We- James, me, and mostly Landon- have gotten his fits under control in the last 5 months. I think one of the biggest changes has been our reactions. I can write about mine. Our main difficulty with Landon's unpredictable tantrums was always that they seemed triggered by nothing- worse than nothing, he'd flip out on the best days- the days we did fun, expensive, totally Landon oriented things for hours and then suddenly one tiny thing would go wrong (he dropped a mint on the ground and I told him he couldn't eat it) and he would lose. his. shit. "I hate today. Today has been the worst day of my life. Everything is terrible," etc., etc. etc. after hours of fun. It made me crazy and he knew it. I've cobbled together this saying from a blog comment and an article I read and I repeat it when I know we're in a situation where he's purposefully trying to work me up (acting ungrateful is probably my biggest trigger; recognizing this, and recognizing that HE recognizes this has been my biggest breakthrough) -- his level of emotion is not my level of emotion. He can spiral up and down and hit every button I have. His level of emotion is not my level of emotion. Nothing makes a situation spiral out of control faster than when I forget this and nothing calms a situation down to a simmer like when I remember. "I'm sorry you're upset right now. I'm going to go in my room and [fold laundry, lay down, read a book, pretend to meditate], let me know when you want to talk about it." Zooming out, looking at the situation as if I were a third-party dispassionate adult. Basically the same thing I do in my marriage when I feel upset over something I'm pretty sure I shouldn't be. Zoom out. Also, recognizing when Landon gets upset, but stays in control. We failed to acknowledge that for a long time, thinking, yeah, of course you should be calm right now - literally nothing is happening to you. But now I recognize it as the victory it is. And later, when I'm quite sure we're not turning nothing into a thing, I'll comment on it. "I saw that you were getting upset earlier, but you took some deep breaths and stayed level. I'm really proud of you." Nothing is magic, but for us, those two things very nearly have been.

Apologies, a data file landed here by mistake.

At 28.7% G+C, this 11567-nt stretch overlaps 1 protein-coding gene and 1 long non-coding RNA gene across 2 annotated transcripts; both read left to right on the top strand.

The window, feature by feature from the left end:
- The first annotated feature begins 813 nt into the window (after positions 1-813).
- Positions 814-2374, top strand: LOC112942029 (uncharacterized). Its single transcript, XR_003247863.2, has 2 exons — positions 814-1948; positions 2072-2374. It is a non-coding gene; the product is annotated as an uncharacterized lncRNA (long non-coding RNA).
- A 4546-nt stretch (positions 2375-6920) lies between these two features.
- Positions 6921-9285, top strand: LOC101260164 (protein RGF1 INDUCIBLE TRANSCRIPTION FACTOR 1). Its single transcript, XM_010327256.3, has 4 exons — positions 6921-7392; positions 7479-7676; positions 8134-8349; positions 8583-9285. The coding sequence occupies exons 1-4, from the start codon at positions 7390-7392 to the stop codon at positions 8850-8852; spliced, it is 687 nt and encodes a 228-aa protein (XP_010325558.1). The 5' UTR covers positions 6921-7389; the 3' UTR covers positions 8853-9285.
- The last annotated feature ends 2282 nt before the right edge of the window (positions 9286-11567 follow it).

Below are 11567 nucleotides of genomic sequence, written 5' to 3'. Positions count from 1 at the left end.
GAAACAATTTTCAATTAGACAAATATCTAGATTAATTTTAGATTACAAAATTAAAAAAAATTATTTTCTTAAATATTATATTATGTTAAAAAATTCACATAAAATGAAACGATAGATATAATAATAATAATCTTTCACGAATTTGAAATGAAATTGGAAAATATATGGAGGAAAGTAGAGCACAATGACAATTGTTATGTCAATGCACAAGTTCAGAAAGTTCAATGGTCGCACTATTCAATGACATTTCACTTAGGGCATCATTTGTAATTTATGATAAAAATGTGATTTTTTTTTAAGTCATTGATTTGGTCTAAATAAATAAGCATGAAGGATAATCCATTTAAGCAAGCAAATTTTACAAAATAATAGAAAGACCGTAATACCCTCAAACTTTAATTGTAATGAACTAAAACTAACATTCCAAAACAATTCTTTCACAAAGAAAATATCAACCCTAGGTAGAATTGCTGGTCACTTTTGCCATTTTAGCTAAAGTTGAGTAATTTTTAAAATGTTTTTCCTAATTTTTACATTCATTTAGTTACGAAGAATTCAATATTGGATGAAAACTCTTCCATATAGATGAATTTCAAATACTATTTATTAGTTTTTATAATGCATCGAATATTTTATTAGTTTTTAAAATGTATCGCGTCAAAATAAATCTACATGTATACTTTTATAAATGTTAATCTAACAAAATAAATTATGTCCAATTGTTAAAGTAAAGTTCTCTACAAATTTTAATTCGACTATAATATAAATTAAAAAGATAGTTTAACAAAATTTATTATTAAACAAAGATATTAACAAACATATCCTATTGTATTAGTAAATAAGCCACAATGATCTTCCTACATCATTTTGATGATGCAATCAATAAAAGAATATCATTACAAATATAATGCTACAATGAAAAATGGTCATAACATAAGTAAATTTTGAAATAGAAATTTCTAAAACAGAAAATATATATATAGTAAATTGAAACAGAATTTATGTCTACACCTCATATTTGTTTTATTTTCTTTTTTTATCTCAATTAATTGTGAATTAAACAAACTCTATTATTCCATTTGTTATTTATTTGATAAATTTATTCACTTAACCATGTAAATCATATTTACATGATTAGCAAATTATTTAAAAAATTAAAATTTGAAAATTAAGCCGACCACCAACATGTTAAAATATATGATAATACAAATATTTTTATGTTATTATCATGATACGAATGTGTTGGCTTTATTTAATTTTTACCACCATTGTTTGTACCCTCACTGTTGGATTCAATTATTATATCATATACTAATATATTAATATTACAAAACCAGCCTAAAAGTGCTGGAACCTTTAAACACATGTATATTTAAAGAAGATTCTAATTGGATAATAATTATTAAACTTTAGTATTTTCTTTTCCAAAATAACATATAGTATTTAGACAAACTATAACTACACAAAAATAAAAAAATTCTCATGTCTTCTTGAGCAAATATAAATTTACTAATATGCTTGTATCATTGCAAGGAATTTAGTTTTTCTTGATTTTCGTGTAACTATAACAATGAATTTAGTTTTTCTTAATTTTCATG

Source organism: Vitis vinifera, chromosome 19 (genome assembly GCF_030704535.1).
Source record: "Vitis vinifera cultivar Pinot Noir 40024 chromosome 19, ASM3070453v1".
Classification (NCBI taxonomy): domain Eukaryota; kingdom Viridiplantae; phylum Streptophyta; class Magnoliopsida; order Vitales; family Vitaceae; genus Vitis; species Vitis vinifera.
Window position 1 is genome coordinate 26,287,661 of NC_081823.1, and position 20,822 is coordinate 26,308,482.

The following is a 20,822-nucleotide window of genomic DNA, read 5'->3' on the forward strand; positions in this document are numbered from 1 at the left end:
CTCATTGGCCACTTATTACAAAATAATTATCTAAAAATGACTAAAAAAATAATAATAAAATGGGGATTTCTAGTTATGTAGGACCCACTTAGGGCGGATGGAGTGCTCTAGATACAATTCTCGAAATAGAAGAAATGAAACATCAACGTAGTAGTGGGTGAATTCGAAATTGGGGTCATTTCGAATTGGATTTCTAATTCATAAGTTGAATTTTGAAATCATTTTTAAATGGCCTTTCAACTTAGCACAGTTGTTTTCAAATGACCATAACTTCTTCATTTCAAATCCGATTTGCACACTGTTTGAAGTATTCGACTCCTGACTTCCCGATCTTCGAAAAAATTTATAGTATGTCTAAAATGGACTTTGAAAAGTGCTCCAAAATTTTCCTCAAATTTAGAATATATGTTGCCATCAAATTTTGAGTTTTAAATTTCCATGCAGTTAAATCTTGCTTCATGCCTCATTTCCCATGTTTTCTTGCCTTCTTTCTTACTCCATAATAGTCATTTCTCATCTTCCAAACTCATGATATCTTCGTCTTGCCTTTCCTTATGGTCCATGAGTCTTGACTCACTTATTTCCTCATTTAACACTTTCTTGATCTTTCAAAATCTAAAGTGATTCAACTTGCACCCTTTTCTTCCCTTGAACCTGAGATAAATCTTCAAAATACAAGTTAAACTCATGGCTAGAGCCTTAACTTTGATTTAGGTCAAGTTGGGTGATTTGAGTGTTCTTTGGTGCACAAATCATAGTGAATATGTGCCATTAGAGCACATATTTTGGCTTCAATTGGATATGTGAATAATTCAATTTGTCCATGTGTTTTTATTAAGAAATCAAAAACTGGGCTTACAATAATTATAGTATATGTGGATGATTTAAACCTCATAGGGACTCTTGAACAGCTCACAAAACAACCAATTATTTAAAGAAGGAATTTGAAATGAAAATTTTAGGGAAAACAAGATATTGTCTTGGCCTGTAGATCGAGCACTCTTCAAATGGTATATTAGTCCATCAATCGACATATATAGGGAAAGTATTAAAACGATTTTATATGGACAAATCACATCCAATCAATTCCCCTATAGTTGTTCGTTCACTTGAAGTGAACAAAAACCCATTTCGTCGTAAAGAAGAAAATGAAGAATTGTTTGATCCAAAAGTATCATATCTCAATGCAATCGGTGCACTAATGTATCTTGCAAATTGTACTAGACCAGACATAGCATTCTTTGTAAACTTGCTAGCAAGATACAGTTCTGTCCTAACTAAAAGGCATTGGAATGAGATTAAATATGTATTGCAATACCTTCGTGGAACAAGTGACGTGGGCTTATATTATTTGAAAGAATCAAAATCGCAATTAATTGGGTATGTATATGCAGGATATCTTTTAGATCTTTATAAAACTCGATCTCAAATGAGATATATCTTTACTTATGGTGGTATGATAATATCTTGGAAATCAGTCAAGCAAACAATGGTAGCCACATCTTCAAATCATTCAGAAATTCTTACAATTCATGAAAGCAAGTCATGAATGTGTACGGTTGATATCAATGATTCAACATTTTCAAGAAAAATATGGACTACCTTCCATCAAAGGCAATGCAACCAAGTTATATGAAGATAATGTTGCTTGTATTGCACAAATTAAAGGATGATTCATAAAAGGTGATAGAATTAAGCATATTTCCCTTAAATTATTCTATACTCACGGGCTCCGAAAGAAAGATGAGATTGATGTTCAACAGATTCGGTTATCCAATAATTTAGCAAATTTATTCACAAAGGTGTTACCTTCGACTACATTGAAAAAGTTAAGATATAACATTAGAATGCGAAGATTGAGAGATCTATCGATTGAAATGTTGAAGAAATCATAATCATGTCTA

He's an amazing kid. Of our three I think he's the least like James or me and we spend a lot of time simply bemused and baffled by him. He's incredibly generous, has no sense of possession, and is genuinely unimpressed with his grades. He thinks they're nice and I'm sure he'd be upset if they went down, but they aren't part of his worth. He's competitive, but not aggressive. He's inquisitive, but isn't bothered if he doesn't know the answer. He is an increasingly grown-up and distinct entity within our family, yet he remains my little boy who sneaks handmade cards into my purse and onto nightstand. He is a more generous big brother than his sisters often deserve and he delights in the little joys in life. We still can't take him to Target without him acting like he's at Disney World and has never been out of the house before -- "Mom! Mom! Did you see this display? That's a big dog up there! MOM! They have princess shaped crackers! Cora would love that! Oh Mom!!" He doesn't ask for any of it, he's just delighted it's there.